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A year-round destination, Crete is more than just a sunbed by the sea, coconut-scented cocktails, and beachside adventures. Plus its gems shine brighter in the offseason, without the summer tourist masses. Discover one of its brightest, Chania, in the winter.
If you are one of these summer-loving types, who’d do anything to avoid the cold –including migrating to the opposite hemisphere– the good news is that you can still spend winter in Europe but not freeze. Unlike other smaller Greek islands which seem to shut down during the colder months, Crete, the largest of them all, remains very much alive and kicking. With a robust agricultural production and an economy that’s not relying solely on tourism, Crete has a population of more than 600,000 inhabitants: Permanent residents and University students, alike –living, breathing, working and playing here, throughout the year.
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New and old seamlessly blend in an enchanting amalgam of Christmas traditions in Crete. Read on and rejoice!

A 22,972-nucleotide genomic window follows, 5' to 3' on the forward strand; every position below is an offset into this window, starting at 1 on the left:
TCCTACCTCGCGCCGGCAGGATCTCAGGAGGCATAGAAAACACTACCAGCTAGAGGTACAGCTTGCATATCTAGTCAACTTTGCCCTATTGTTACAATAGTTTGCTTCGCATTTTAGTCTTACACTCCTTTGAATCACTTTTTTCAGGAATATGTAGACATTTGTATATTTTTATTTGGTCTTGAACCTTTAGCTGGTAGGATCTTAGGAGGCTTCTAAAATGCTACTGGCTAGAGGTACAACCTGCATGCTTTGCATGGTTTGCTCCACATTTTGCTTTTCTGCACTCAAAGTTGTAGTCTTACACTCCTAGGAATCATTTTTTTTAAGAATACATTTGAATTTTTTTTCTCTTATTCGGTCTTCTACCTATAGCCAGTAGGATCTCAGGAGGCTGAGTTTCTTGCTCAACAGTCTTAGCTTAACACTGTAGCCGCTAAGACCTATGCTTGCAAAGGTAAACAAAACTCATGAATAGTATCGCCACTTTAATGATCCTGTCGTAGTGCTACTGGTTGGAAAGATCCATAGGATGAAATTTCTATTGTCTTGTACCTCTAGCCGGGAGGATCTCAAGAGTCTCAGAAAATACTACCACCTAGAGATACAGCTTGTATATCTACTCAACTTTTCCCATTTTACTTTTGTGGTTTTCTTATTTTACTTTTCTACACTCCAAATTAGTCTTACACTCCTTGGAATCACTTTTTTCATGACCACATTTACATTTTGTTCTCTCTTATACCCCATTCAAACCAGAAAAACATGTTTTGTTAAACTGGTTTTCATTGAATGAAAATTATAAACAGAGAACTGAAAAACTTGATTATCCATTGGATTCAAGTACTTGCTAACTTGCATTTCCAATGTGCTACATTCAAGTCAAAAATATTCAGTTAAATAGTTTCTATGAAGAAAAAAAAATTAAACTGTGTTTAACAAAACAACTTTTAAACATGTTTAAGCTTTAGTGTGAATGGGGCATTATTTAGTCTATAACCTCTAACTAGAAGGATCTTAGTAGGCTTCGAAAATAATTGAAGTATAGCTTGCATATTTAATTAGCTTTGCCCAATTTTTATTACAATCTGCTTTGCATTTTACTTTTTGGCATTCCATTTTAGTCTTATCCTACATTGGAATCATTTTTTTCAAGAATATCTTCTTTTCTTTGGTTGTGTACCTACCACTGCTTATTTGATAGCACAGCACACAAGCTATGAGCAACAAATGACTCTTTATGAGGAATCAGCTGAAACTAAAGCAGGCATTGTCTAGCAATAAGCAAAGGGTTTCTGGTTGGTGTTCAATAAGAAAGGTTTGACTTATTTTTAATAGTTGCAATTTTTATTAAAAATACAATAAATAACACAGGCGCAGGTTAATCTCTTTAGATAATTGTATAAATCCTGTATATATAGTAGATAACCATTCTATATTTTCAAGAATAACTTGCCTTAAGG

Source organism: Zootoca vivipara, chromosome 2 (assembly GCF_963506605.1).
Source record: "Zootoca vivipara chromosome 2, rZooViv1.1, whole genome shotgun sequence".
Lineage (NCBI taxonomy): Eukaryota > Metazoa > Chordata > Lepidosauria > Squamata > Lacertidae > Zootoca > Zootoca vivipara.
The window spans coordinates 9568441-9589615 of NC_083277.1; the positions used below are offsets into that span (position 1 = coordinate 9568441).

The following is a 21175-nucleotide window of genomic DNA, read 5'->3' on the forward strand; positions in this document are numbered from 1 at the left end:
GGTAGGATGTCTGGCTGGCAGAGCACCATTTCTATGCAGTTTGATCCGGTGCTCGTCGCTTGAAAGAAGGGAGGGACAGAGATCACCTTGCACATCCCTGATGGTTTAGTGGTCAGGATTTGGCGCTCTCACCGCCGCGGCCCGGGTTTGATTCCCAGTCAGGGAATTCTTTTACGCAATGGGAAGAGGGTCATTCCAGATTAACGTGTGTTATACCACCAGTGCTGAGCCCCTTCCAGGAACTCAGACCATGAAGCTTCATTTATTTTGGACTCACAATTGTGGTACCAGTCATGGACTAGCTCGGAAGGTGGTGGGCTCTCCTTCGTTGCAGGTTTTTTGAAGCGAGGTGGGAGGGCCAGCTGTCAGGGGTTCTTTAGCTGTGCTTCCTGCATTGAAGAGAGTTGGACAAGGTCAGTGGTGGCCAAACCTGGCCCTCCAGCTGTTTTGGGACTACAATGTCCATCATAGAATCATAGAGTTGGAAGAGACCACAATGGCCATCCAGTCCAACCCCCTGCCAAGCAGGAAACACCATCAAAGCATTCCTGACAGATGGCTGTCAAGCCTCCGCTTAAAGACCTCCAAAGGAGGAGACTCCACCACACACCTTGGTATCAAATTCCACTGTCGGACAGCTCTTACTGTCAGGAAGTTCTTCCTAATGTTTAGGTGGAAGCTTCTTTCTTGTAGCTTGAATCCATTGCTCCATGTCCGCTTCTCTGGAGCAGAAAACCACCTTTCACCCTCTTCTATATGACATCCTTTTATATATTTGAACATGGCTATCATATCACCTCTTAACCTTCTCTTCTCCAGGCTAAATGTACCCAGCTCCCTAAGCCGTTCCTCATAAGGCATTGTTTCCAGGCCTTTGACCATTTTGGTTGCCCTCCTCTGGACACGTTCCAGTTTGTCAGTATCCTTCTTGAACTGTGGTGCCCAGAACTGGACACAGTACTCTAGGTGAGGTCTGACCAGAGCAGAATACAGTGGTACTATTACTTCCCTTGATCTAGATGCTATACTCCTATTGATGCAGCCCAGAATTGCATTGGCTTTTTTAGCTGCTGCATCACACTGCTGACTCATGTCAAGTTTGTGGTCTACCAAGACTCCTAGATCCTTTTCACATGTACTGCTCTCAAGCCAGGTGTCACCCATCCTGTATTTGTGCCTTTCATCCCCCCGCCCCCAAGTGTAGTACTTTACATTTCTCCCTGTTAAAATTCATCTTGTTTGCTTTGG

From the snow-capped roofs of Rovaniemi to the sun-dappled beaches of Brazil, Christmas is a magical time of the year throughout the world. The same goes for the island of Crete: Though it’s not your typical winter wonderland kind of destination, Christmas in Greece’s largest island comes with a wealth of wonderful traditions- some new and imported; others with roots that are lost in the depths of history.
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Ochi day in Crete and around the country marks the date that Greeks said “no” to fascism. Refusing to be bullied into compromise, they fought for their values, displaying ultimate and tangible bravery.
On the 28th of October, Greece -and Greek communities around the world- celebrate the “Ochi Day” (“No day”): One of the nation’s most important public holidays, commemorating its people’s indomitable spirit, undying courage and determination.
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Walking in Crete is the best way to explore the scenery, meet the locals, smell the flowers and discover that quaint little tavern!